Cuba Libre? Not so fast.

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In 2010, the government of Cuba, in response to international pressure caused by the death of Cuban dissident Orlando Zapata Tamayo and the subsequent defiance of dissident Guillermo “Coco” Fariñas, released around two dozen political prisoners.

After the  release, the Cuban government forcibly exiled the dissidents. These releases are, as an isolated event, a victory. Individuals unjustifiably imprisoned were released. That’s that. But the government that placed them in prison is still in power, and has, according to press releases, not relented in its ideological stranglehold.

According to CIH press, at the same time that the release of prisoners was taking place, the Cuban government continued to actively repress opponents of the revolution:

On the 11th and 12th of August, the State Security organized political repudiations in Baracoa, Guantánamo, and subsequent to beating them, arrested them. five of them(Nestor and Rolando Rodriguez Lobaina, Enyor Diaz Allen, Francisco Luis Manzanet Ortiz and Robertyo Gonzalez Pelegren are still in prison, accused of the crime of public disorder.

In Havana, five youths were arrested on August 16th, after protesting on the steps of the University of Havana. Three of them(Michel Irois Rodriguez Ruiz, Eduardo Perez Flores and Luis Enrique Labrador Diaz) were brought to jail and could be sentenced between one and three years of prison

Overall, according to the report, there were 861 politically motivated arrests in the year of 2010; 103 alone in August. Most of those arrested have been released, but as can be seen above 8 remain in prison charged with facially dubious crimes.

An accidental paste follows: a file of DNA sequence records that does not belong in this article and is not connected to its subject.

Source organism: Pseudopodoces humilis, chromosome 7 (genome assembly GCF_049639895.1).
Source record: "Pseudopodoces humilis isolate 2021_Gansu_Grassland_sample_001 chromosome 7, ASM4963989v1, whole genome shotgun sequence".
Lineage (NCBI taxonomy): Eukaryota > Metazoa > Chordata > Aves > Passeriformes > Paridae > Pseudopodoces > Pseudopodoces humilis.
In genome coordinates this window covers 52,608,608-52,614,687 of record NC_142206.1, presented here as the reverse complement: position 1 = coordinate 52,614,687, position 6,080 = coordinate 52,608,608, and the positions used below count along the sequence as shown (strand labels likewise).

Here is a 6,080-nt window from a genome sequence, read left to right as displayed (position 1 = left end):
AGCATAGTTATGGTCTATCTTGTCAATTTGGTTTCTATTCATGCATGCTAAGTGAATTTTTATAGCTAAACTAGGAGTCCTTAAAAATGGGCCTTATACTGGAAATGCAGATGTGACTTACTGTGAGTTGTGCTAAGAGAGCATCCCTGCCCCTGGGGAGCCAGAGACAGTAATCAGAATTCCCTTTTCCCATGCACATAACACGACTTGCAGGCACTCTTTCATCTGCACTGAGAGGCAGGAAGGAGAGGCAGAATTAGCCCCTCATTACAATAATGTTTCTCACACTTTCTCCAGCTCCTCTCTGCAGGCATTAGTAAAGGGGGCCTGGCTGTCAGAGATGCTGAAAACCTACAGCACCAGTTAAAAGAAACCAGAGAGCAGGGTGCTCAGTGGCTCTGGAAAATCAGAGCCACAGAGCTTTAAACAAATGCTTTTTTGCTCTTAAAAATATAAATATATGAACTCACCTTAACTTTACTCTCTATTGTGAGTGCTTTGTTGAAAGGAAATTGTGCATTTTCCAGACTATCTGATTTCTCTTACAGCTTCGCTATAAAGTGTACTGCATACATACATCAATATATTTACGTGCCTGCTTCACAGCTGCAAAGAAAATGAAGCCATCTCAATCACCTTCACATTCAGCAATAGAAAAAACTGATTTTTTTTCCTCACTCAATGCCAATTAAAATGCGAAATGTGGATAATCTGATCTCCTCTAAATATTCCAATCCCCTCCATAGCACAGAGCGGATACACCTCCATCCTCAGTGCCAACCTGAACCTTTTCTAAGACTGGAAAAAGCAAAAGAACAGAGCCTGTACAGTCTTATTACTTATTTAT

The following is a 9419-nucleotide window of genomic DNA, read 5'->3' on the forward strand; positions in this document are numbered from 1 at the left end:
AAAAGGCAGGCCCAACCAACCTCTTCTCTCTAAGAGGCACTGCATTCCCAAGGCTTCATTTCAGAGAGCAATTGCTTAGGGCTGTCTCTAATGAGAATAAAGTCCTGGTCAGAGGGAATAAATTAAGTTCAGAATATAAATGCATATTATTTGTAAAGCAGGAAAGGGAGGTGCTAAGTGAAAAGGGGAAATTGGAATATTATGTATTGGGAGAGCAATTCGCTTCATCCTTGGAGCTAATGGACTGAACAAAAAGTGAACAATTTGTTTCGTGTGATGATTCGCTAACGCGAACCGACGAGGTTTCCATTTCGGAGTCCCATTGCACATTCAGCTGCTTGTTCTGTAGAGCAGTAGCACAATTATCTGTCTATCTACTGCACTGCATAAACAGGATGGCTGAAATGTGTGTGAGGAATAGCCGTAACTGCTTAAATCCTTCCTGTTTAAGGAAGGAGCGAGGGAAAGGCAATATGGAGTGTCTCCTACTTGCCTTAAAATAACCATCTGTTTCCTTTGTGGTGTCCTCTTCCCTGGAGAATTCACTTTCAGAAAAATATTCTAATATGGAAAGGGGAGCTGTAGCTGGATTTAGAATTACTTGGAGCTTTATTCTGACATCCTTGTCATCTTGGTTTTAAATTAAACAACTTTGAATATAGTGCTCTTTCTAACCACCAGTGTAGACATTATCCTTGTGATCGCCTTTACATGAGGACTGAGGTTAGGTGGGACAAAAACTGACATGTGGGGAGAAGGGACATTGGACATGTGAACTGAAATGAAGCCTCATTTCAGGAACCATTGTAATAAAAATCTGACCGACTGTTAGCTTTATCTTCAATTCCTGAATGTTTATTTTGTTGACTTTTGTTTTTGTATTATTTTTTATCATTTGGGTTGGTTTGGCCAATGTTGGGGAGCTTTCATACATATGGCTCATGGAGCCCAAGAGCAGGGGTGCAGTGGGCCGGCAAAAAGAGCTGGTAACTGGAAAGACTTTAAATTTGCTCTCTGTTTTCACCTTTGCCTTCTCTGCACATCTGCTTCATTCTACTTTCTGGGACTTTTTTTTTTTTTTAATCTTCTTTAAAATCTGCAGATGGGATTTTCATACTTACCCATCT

Faced with the ongoing government repression in Cuba, the  release of political prisoners cannot be seen as a good-faith step on their part. Rather, the Cuban government shrewdly acted so that international pressure was temporarily alleviated, allowing them to improve their public image while concurrently maintaining strict control of all of the people of Cuba.

But unlike past wholesale releases of political prisoners in Cuba, the context has changed, and the Castro regime will not be let off the hook so easily.

Yoani Sanchez and the many bloggers/independent journalists in Cuba–with the help of twitter, blogs, and facebook–have opened up an irreversible pipeline of raw, up-to-the minute, information on what is going on in Cuba.

We who have our eyes open around the world will continue to stand witness to whatever wrongs the Cuban government commits upon its own people, and thus the pressure will come back, if not increase, for a Cuba where the people are not subject to the whims of a defunct ideology.

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One Response to “Cuba Libre? Not so fast.”

  1. Jeffrey Goldberg writes hagiography on Fidel Castro « El Gringo Gigante Says:

    […] who is still directly complicit in grave crimes against his own people. As I mentioned in a post earlier, the Cuban government is still repressing its opponents at a stead pace. Nothing, in terms of […]

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